Whilst adults in Sweden place great importance on communicative competence in English, interest in learning other FLs and support for multilingualism are low. This is mirrored in the attitudes of pupils in compulsory and post-compulsory education, where English is a popular subject but opt-out and drop-out rates for FLs are high. Whilst international research has shown that initial enthusiasm for FLs often declines after instruction begins, and that girls are more positive to FLs than boys, little is known about the language attitudes of pupils at the time when a new FL is introduced into the curriculum. The aim of this study is thus to investigate Swedish girls’ and boys’ FL attitudes prior and subsequent to the introduction of a new FL into the curriculum, to compare these with attitudes to their first FL, English, and to investigate gender variances. The results reveal that although pupils’ enthusiasm for their new FL declines after a year of instruction, it is nevertheless stronger than for English. Girls and boys approach their studies of a new FL with different attitudes, girls having more positive self-concepts as FL speakers and a greater interest in the communicative potential of FLs.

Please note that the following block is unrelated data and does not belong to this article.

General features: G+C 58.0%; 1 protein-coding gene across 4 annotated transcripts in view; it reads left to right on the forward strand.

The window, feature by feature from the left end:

Place, publisher, year, edition, pages
Pergamon, 2008
Keywords
Attitudes, Foreign language learning, Motivation, Pre-instruction, The ideal L2 self, Younger learners
National Category
Pedagogy
Research subject
SOCIAL SCIENCE, Pedagogics
Identifiers
urn:nbn:se:hv:diva-1515 (URN)10.1016/j.system.2008.03.004 (DOI)
Available from: 2009-05-11 Created: 2009-05-11 Last updated: 2017-12-13Bibliographically approved